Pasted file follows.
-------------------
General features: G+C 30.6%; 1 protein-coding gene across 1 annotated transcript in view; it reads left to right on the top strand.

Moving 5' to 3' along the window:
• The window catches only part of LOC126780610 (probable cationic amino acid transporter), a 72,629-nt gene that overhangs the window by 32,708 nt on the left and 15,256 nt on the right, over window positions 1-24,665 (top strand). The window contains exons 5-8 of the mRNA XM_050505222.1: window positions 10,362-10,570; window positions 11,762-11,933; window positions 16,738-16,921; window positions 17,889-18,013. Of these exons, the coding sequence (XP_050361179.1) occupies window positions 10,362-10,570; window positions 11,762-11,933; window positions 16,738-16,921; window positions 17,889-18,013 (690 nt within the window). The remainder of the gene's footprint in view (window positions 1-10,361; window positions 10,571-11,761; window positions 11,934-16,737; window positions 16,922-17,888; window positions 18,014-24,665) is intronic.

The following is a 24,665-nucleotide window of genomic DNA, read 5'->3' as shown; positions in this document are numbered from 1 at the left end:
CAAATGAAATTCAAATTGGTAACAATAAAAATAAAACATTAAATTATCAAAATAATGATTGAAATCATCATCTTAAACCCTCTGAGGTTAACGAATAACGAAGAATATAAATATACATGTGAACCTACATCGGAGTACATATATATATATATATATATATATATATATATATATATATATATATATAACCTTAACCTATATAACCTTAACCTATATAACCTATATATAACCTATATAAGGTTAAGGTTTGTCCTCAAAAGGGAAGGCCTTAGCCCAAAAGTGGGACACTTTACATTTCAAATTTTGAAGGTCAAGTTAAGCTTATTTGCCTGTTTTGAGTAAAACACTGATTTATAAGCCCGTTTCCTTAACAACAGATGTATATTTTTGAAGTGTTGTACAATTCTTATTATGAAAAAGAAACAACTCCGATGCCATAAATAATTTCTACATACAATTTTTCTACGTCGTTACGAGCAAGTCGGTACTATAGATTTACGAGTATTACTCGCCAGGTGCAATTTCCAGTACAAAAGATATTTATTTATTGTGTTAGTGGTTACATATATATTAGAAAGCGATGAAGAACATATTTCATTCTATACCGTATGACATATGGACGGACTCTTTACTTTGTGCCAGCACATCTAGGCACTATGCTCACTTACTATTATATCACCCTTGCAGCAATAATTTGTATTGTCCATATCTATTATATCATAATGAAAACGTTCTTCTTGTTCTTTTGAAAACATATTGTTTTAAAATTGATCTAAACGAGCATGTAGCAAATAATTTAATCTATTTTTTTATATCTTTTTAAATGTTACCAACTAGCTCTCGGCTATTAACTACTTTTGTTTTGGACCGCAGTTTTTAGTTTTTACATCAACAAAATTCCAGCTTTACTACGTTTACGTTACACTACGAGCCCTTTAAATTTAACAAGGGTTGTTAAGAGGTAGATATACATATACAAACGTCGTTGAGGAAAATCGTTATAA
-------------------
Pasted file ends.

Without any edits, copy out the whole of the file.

General features: G+C 30.6%; 1 protein-coding gene across 1 annotated transcript in view; it reads left to right on the top strand.

Moving 5' to 3' along the window:
• The window catches only part of LOC126780610 (probable cationic amino acid transporter), a 72,629-nt gene that overhangs the window by 32,708 nt on the left and 15,256 nt on the right, over window positions 1-24,665 (top strand). The window contains exons 5-8 of the mRNA XM_050505222.1: window positions 10,362-10,570; window positions 11,762-11,933; window positions 16,738-16,921; window positions 17,889-18,013. Of these exons, the coding sequence (XP_050361179.1) occupies window positions 10,362-10,570; window positions 11,762-11,933; window positions 16,738-16,921; window positions 17,889-18,013 (690 nt within the window). The remainder of the gene's footprint in view (window positions 1-10,361; window positions 10,571-11,761; window positions 11,934-16,737; window positions 16,922-17,888; window positions 18,014-24,665) is intronic.

The following is a 24,665-nucleotide window of genomic DNA, read 5'->3' as shown; positions in this document are numbered from 1 at the left end:
CAAATGAAATTCAAATTGGTAACAATAAAAATAAAACATTAAATTATCAAAATAATGATTGAAATCATCATCTTAAACCCTCTGAGGTTAACGAATAACGAAGAATATAAATATACATGTGAACCTACATCGGAGTACATATATATATATATATATATATATATATATATATATATATATATATATAACCTTAACCTATATAACCTTAACCTATATAACCTATATATAACCTATATAAGGTTAAGGTTTGTCCTCAAAAGGGAAGGCCTTAGCCCAAAAGTGGGACACTTTACATTTCAAATTTTGAAGGTCAAGTTAAGCTTATTTGCCTGTTTTGAGTAAAACACTGATTTATAAGCCCGTTTCCTTAACAACAGATGTATATTTTTGAAGTGTTGTACAATTCTTATTATGAAAAAGAAACAACTCCGATGCCATAAATAATTTCTACATACAATTTTTCTACGTCGTTACGAGCAAGTCGGTACTATAGATTTACGAGTATTACTCGCCAGGTGCAATTTCCAGTACAAAAGATATTTATTTATTGTGTTAGTGGTTACATATATATTAGAAAGCGATGAAGAACATATTTCATTCTATACCGTATGACATATGGACGGACTCTTTACTTTGTGCCAGCACATCTAGGCACTATGCTCACTTACTATTATATCACCCTTGCAGCAATAATTTGTATTGTCCATATCTATTATATCATAATGAAAACGTTCTTCTTGTTCTTTTGAAAACATATTGTTTTAAAATTGATCTAAACGAGCATGTAGCAAATAATTTAATCTATTTTTTTATATCTTTTTAAATGTTACCAACTAGCTCTCGGCTATTAACTACTTTTGTTTTGGACCGCAGTTTTTAGTTTTTACATCAACAAAATTCCAGCTTTACTACGTTTACGTTACACTACGAGCCCTTTAAATTTAACAAGGGTTGTTAAGAGGTAGATATACATATACAAACGTCGTTGAGGAAAATCGTTATAA